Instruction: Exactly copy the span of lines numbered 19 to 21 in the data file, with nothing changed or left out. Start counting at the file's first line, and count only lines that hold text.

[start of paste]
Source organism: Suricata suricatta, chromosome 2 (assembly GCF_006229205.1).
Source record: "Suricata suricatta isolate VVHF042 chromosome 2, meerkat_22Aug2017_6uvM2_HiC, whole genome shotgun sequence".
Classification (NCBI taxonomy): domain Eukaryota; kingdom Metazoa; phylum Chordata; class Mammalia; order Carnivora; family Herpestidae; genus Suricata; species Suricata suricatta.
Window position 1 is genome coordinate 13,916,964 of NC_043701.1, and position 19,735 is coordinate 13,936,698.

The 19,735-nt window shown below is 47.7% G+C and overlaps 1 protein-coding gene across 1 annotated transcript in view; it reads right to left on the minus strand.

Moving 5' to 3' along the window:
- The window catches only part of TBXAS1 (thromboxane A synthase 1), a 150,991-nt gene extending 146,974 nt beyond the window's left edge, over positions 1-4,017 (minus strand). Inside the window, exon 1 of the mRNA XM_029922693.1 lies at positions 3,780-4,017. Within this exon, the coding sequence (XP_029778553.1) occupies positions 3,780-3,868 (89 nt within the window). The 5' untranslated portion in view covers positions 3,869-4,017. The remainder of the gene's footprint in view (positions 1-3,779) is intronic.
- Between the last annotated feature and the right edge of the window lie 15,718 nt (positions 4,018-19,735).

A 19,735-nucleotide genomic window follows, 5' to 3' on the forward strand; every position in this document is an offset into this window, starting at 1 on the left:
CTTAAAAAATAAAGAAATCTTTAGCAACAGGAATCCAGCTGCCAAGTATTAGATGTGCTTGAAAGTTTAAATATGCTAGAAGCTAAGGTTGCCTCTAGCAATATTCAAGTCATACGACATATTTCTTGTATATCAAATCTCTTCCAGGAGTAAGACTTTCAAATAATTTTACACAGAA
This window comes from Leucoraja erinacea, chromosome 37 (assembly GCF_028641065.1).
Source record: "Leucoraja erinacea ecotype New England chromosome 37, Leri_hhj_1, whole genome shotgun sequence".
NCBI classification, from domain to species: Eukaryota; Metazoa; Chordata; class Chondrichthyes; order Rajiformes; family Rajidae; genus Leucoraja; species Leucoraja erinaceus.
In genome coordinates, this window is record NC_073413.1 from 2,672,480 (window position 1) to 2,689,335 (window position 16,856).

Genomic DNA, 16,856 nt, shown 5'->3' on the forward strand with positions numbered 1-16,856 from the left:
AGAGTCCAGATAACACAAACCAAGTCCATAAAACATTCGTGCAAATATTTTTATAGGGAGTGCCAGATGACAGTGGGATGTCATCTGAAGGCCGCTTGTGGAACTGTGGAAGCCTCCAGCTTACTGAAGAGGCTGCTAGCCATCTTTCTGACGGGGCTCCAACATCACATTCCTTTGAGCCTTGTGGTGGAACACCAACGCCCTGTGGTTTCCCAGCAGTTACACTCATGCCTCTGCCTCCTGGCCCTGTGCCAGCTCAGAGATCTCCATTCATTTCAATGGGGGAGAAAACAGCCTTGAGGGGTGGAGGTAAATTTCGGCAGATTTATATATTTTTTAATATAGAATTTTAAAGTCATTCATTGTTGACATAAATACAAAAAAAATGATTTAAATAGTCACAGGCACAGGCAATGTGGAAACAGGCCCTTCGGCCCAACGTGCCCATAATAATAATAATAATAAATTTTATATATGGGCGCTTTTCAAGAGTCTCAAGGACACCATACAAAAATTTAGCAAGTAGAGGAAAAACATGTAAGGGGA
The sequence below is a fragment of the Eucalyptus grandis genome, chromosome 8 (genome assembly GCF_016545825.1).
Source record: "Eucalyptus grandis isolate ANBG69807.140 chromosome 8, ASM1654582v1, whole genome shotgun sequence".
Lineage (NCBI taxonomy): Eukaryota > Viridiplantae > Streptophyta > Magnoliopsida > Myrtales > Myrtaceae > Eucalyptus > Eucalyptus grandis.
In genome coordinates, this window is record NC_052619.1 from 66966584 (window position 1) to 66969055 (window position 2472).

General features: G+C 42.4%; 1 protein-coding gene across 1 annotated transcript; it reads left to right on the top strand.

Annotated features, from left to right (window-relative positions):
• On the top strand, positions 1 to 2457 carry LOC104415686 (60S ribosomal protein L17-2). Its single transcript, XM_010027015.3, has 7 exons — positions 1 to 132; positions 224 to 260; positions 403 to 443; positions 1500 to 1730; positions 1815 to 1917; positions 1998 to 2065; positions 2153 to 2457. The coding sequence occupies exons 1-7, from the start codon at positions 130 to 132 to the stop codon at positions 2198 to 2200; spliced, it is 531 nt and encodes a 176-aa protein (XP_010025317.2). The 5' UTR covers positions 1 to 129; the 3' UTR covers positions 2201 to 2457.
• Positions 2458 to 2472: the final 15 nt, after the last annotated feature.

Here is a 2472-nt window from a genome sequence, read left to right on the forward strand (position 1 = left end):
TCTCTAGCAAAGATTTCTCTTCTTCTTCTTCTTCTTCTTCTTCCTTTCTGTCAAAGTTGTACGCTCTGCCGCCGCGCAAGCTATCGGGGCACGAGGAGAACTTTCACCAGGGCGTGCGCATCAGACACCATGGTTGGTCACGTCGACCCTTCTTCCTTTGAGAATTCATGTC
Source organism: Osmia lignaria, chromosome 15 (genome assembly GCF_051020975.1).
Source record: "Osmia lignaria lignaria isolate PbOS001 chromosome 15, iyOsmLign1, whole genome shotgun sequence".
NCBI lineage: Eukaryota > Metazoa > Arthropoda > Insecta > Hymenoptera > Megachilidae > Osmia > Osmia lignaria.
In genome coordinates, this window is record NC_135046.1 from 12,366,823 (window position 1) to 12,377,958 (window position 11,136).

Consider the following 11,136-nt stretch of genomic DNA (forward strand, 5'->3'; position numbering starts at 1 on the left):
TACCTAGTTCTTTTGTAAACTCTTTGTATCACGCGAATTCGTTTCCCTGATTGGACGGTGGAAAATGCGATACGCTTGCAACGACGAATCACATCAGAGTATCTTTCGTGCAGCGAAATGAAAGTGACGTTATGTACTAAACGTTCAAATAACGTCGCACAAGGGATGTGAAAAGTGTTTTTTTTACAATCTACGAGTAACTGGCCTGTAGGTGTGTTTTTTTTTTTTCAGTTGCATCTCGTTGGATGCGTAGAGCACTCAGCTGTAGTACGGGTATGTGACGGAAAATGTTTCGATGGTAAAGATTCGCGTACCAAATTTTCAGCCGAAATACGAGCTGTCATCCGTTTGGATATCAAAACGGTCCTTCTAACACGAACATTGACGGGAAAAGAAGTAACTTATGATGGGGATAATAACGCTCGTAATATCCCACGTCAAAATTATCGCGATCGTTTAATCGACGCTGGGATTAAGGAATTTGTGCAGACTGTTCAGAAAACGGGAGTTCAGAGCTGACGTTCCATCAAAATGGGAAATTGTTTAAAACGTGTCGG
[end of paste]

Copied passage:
Lineage (NCBI taxonomy): Eukaryota > Viridiplantae > Streptophyta > Magnoliopsida > Myrtales > Myrtaceae > Eucalyptus > Eucalyptus grandis.
In genome coordinates, this window is record NC_052619.1 from 66966584 (window position 1) to 66969055 (window position 2472).

General features: G+C 42.4%; 1 protein-coding gene across 1 annotated transcript; it reads left to right on the top strand.